Tilt, Swing or Rotation of the sensor should be serviced, of course...
Exactly! Bottom line is my point was everything needs to be proper alignment: from the back sensor positioning itself, through the back mounting flange, through any sliding back front and rear mounting flanges, through the camera body mounting flange and focus screen parallelism -- and getting all of those to be held within the tiny tolerances required is a non-trivial task.
As you were talking about a sliding I mentioned the arTec were the entire rear plate is one piece. So bascially it's not an additional piece that has to match - if there is something off, it's "just" a matter of alignement of the GG or the sensor... as it is with all the other tech cameras.
It's by design completely different from a separate detachble/attachable sliding back.
This was an idea I came up with between showers at Porth Nanven in Cornwall. I was learning how to drive the Linhof Techno with my P45+ back (this shot using Super-Symmar 110XL) and wanted to put the movements through their paces. I wanted to try to make the seaweed 'float' above a blank background. Thus I set the plane of focus above the sand, necessitating swing and tilt (and swearing) to do so due to the diagonally sloping beach. Because the GG is comparatively so small to 5x4, I shot at several apertures to give a range of focus bands, I think this one is f8.
Odille, Great lighthouse image. The sky works so nicely to bring attention to the fantastic side lighting on the lighthouse. Kudos!
This is my first post here, but I have been lurking and learning for awhile, such a great site. This is my first attempt at using Helicon Focus, this is a 3 panel stitch that is made up of 5 images each for the wings and 7 images of the main body that I then stitched in CS5. I shot this using a H3DII-31 with the HC 120 macro.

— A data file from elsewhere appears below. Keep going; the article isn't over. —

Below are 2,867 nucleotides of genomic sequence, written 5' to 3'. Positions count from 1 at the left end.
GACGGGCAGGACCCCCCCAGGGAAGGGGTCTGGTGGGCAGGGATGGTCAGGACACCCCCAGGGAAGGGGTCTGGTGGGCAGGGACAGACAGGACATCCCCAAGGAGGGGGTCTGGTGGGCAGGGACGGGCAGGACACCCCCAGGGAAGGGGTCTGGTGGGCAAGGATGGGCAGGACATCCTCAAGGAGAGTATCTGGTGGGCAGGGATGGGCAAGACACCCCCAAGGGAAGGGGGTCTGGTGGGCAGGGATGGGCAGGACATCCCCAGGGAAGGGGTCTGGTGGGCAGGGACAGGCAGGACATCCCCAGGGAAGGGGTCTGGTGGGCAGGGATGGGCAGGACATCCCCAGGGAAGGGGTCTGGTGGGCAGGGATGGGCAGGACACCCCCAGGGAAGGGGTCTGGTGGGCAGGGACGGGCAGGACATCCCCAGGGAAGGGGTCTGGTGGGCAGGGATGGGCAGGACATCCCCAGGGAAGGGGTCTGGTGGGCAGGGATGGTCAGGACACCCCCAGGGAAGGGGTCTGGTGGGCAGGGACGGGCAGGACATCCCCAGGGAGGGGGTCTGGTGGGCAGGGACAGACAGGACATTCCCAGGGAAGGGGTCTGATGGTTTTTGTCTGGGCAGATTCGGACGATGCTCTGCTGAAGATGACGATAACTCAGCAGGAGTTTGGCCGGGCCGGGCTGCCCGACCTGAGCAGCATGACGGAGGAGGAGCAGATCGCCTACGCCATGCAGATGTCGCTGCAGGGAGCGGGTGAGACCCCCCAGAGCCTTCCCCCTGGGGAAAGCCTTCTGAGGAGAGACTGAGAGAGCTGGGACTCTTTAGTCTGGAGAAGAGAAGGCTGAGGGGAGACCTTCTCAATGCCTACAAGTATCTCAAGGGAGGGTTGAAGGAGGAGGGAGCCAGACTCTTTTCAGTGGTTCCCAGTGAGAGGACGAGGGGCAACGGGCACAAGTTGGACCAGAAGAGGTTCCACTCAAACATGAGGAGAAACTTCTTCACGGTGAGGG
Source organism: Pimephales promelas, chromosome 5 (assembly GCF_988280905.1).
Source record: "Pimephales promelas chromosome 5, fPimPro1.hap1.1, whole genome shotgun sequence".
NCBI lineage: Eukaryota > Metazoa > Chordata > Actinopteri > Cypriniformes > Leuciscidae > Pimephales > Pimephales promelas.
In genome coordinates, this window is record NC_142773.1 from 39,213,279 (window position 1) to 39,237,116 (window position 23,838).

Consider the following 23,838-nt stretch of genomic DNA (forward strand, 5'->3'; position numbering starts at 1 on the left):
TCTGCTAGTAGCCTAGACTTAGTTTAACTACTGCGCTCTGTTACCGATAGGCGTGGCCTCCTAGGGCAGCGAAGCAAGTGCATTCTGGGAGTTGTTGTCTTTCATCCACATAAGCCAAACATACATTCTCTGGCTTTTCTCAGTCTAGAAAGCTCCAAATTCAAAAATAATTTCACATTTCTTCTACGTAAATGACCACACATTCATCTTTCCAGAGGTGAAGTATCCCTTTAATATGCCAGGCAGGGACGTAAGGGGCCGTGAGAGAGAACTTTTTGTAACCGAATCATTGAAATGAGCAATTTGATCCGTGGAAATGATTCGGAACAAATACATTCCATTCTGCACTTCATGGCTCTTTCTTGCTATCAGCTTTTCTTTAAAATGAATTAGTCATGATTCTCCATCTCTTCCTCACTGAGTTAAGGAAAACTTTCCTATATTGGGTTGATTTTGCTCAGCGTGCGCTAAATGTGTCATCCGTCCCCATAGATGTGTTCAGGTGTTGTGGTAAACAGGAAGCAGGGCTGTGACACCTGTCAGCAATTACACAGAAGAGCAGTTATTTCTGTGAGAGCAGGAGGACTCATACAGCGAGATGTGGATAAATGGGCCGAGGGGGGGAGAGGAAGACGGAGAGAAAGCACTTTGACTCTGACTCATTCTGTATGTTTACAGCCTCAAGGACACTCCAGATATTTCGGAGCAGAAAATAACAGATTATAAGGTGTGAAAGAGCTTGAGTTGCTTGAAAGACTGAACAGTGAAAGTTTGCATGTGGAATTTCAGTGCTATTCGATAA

Tight fit for a tour bus in a tunnel.
Phase 1 P65 handheld, ISO 200, 1/350, f5.6, 45mm.
A few from the Canadian Shield around Georgian Bay. In order, 55 mm LS, 150 mm D, 80 mm LS - the only three lenses I used all weeK!
The last one is a compilation using Helicon Focus but here it looks a little TOO sharp!
A few from the annual "Woodward Dream Cruise". Rather than the stuff I usually post from this event each year, I've also uploaded a few fun image in the spirit of the day.
The Cruise day was overcast, and it started raining about an hour into my time there, so I cut it short. My main objective was to "test drive" a new H/C 35-90 ... plus, I also took the HC 300 tele to see how it workred on the H4D/40 with the improved focusing.
Most shots done on a mono-pod @ ISO 400 and 800.
The HC 35-90 is awesome ... (I already knew the 300 was optically great) ... what was fab to find out was how fast and accurate the H4D/40 focused the 300mm even on moving subjects. In past I had used a Zeiss 350/4 and missed quite a few shots trying to focus on the moving hot rods ... with the HC 300 I missed very few times. Bodes well for expanded use of the MFD kit for things I might have done with a 35mm DSLR.
Nice series Marc! We have a small cabin on a smaller lake in the Sierras, and one property owner has one of those little boat-cars (car-boats?). Anyway it is a kick to see it buzzing its way around the lake, driver and passengers enjoying their evening cocktails!